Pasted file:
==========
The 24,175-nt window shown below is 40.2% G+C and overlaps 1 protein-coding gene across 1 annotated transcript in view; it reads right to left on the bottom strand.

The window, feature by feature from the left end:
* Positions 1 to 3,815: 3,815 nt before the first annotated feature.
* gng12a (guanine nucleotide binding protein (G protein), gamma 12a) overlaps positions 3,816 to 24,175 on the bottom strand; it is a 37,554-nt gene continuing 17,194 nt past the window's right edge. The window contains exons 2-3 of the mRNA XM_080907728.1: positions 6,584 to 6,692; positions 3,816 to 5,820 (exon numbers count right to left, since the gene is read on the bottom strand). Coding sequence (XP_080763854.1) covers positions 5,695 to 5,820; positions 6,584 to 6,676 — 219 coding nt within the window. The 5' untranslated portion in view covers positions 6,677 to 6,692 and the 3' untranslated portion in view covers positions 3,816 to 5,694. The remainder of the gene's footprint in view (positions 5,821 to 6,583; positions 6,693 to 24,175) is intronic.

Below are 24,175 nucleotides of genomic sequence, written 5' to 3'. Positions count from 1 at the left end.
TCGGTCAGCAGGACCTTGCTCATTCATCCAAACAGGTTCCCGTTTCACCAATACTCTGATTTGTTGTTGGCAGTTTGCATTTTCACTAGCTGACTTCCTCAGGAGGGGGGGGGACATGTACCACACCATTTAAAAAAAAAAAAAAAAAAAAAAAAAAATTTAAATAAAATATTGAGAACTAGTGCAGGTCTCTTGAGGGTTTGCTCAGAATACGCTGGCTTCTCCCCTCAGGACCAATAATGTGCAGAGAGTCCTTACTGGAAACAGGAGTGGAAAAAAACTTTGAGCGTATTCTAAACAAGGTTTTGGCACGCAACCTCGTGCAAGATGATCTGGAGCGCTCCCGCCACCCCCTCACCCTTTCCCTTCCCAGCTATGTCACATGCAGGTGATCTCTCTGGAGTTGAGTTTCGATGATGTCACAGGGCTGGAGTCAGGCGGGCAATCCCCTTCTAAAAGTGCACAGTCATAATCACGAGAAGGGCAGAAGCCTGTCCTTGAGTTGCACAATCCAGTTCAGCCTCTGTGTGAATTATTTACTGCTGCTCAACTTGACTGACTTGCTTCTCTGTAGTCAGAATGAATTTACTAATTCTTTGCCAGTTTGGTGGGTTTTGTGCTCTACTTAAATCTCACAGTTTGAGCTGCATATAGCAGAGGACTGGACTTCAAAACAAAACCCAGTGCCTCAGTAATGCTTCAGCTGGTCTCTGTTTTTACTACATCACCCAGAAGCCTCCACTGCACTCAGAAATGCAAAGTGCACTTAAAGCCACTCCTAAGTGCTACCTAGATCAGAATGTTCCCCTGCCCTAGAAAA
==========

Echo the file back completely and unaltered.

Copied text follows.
The 24,175-nt window shown below is 40.2% G+C and overlaps 1 protein-coding gene across 1 annotated transcript in view; it reads right to left on the bottom strand.

The window, feature by feature from the left end:
* Positions 1 to 3,815: 3,815 nt before the first annotated feature.
* gng12a (guanine nucleotide binding protein (G protein), gamma 12a) overlaps positions 3,816 to 24,175 on the bottom strand; it is a 37,554-nt gene continuing 17,194 nt past the window's right edge. The window contains exons 2-3 of the mRNA XM_080907728.1: positions 6,584 to 6,692; positions 3,816 to 5,820 (exon numbers count right to left, since the gene is read on the bottom strand). Coding sequence (XP_080763854.1) covers positions 5,695 to 5,820; positions 6,584 to 6,676 — 219 coding nt within the window. The 5' untranslated portion in view covers positions 6,677 to 6,692 and the 3' untranslated portion in view covers positions 3,816 to 5,694. The remainder of the gene's footprint in view (positions 5,821 to 6,583; positions 6,693 to 24,175) is intronic.

Below are 24,175 nucleotides of genomic sequence, written 5' to 3'. Positions count from 1 at the left end.
TCGGTCAGCAGGACCTTGCTCATTCATCCAAACAGGTTCCCGTTTCACCAATACTCTGATTTGTTGTTGGCAGTTTGCATTTTCACTAGCTGACTTCCTCAGGAGGGGGGGGGACATGTACCACACCATTTAAAAAAAAAAAAAAAAAAAAAAAAAAATTTAAATAAAATATTGAGAACTAGTGCAGGTCTCTTGAGGGTTTGCTCAGAATACGCTGGCTTCTCCCCTCAGGACCAATAATGTGCAGAGAGTCCTTACTGGAAACAGGAGTGGAAAAAAACTTTGAGCGTATTCTAAACAAGGTTTTGGCACGCAACCTCGTGCAAGATGATCTGGAGCGCTCCCGCCACCCCCTCACCCTTTCCCTTCCCAGCTATGTCACATGCAGGTGATCTCTCTGGAGTTGAGTTTCGATGATGTCACAGGGCTGGAGTCAGGCGGGCAATCCCCTTCTAAAAGTGCACAGTCATAATCACGAGAAGGGCAGAAGCCTGTCCTTGAGTTGCACAATCCAGTTCAGCCTCTGTGTGAATTATTTACTGCTGCTCAACTTGACTGACTTGCTTCTCTGTAGTCAGAATGAATTTACTAATTCTTTGCCAGTTTGGTGGGTTTTGTGCTCTACTTAAATCTCACAGTTTGAGCTGCATATAGCAGAGGACTGGACTTCAAAACAAAACCCAGTGCCTCAGTAATGCTTCAGCTGGTCTCTGTTTTTACTACATCACCCAGAAGCCTCCACTGCACTCAGAAATGCAAAGTGCACTTAAAGCCACTCCTAAGTGCTACCTAGATCAGAATGTTCCCCTGCCCTAGAAAA